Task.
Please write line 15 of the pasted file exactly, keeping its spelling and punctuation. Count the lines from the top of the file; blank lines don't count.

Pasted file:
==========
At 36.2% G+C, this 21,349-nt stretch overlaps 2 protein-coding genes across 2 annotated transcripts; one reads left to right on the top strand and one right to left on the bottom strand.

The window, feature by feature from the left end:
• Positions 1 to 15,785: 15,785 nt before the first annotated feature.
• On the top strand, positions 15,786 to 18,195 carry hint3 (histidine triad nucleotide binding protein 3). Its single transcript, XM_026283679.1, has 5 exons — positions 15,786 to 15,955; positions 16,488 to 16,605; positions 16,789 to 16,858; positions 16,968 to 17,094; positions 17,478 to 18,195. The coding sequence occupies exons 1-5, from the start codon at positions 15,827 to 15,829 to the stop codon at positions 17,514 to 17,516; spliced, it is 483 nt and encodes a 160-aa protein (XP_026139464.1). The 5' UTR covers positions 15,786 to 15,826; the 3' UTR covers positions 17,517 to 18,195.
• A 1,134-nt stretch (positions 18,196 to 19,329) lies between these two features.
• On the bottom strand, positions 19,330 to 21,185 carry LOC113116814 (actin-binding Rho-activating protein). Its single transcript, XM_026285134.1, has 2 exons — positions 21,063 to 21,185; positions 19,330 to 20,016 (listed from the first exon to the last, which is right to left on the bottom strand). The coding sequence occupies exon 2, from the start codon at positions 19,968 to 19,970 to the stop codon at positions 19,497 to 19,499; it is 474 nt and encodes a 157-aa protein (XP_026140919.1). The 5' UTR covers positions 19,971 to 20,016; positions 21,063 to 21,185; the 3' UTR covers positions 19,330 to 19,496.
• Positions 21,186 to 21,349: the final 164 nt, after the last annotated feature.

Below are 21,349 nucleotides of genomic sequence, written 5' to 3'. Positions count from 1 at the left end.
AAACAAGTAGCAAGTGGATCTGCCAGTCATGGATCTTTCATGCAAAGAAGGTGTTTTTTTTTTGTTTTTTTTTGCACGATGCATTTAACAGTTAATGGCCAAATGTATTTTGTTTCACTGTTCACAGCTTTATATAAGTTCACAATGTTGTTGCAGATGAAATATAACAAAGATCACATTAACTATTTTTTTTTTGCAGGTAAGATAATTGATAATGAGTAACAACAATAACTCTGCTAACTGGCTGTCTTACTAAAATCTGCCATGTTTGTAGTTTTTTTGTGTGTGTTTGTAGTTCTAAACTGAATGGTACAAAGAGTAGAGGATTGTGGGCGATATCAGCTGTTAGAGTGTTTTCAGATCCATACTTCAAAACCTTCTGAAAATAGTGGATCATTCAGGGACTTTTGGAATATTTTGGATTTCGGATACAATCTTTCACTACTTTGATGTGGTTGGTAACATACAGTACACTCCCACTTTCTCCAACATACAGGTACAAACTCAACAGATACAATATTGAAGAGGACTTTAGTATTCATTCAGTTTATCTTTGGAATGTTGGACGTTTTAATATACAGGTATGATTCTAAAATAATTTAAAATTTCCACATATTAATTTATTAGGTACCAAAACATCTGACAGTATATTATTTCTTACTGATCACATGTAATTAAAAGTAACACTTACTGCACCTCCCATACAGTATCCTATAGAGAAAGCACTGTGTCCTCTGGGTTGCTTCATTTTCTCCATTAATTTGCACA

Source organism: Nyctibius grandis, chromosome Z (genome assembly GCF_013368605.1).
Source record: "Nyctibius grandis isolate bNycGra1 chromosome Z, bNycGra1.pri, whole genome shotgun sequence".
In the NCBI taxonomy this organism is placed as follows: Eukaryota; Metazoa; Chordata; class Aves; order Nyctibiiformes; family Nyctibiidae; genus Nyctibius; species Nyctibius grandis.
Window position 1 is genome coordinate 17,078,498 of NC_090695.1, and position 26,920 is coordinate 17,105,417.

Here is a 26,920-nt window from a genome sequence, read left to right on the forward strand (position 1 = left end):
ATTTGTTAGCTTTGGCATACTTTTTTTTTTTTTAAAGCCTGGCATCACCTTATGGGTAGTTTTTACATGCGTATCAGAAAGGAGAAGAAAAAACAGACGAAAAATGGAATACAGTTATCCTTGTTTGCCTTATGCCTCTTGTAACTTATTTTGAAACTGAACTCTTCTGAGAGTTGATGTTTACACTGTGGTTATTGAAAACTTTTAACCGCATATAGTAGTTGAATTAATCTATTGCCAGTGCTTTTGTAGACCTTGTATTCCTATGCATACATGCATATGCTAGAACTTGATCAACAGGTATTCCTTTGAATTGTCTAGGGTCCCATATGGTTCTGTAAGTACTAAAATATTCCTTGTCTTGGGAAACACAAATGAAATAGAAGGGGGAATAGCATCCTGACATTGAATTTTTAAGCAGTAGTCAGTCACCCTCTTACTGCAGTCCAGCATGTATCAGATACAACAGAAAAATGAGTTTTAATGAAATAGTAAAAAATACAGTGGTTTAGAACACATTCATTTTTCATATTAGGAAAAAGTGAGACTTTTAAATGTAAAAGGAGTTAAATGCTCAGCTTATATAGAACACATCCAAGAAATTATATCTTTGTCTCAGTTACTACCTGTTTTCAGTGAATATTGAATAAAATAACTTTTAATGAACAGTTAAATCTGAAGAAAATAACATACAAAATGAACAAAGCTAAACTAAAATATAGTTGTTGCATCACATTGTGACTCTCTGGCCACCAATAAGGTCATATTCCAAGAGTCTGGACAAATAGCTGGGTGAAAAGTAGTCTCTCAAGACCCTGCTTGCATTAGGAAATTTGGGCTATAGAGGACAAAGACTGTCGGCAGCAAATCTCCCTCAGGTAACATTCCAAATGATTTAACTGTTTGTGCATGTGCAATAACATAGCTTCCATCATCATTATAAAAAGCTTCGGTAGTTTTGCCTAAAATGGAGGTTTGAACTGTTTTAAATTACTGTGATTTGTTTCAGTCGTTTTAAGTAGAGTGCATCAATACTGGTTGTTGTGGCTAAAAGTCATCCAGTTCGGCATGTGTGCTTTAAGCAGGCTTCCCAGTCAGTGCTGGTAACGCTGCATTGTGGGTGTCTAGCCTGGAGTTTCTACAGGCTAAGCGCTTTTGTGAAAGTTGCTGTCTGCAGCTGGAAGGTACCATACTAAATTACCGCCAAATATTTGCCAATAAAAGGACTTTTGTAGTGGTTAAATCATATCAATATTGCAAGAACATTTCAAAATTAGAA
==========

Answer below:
ATTTGTTAGCTTTGGCATACTTTTTTTTTTTTTAAAGCCTGGCATCACCTTATGGGTAGTTTTTACATGCGTATCAGAAAGGAGAAGAAAAAACAGACGAAAAATGGAATACAGTTATCCTTGTTTGCCTTATGCCTCTTGTAACTTATTTTGAAACTGAACTCTTCTGAGAGTTGATGTTTACACTGTGGTTATTGAAAACTTTTAACCGCATATAGTAGTTGAATTAATCTATTGCCAGTGCTTTTGTAGACCTTGTATTCCTATGCATACATGCATATGCTAGAACTTGATCAACAGGTATTCCTTTGAATTGTCTAGGGTCCCATATGGTTCTGTAAGTACTAAAATATTCCTTGTCTTGGGAAACACAAATGAAATAGAAGGGGGAATAGCATCCTGACATTGAATTTTTAAGCAGTAGTCAGTCACCCTCTTACTGCAGTCCAGCATGTATCAGATACAACAGAAAAATGAGTTTTAATGAAATAGTAAAAAATACAGTGGTTTAGAACACATTCATTTTTCATATTAGGAAAAAGTGAGACTTTTAAATGTAAAAGGAGTTAAATGCTCAGCTTATATAGAACACATCCAAGAAATTATATCTTTGTCTCAGTTACTACCTGTTTTCAGTGAATATTGAATAAAATAACTTTTAATGAACAGTTAAATCTGAAGAAAATAACATACAAAATGAACAAAGCTAAACTAAAATATAGTTGTTGCATCACATTGTGACTCTCTGGCCACCAATAAGGTCATATTCCAAGAGTCTGGACAAATAGCTGGGTGAAAAGTAGTCTCTCAAGACCCTGCTTGCATTAGGAAATTTGGGCTATAGAGGACAAAGACTGTCGGCAGCAAATCTCCCTCAGGTAACATTCCAAATGATTTAACTGTTTGTGCATGTGCAATAACATAGCTTCCATCATCATTATAAAAAGCTTCGGTAGTTTTGCCTAAAATGGAGGTTTGAACTGTTTTAAATTACTGTGATTTGTTTCAGTCGTTTTAAGTAGAGTGCATCAATACTGGTTGTTGTGGCTAAAAGTCATCCAGTTCGGCATGTGTGCTTTAAGCAGGCTTCCCAGTCAGTGCTGGTAACGCTGCATTGTGGGTGTCTAGCCTGGAGTTTCTACAGGCTAAGCGCTTTTGTGAAAGTTGCTGTCTGCAGCTGGAAGGTACCATACTAAATTACCGCCAAATATTTGCCAATAAAAGGACTTTTGTAGTGGTTAAATCATATCAATATTGCAAGAACATTTCAAAATTAGAA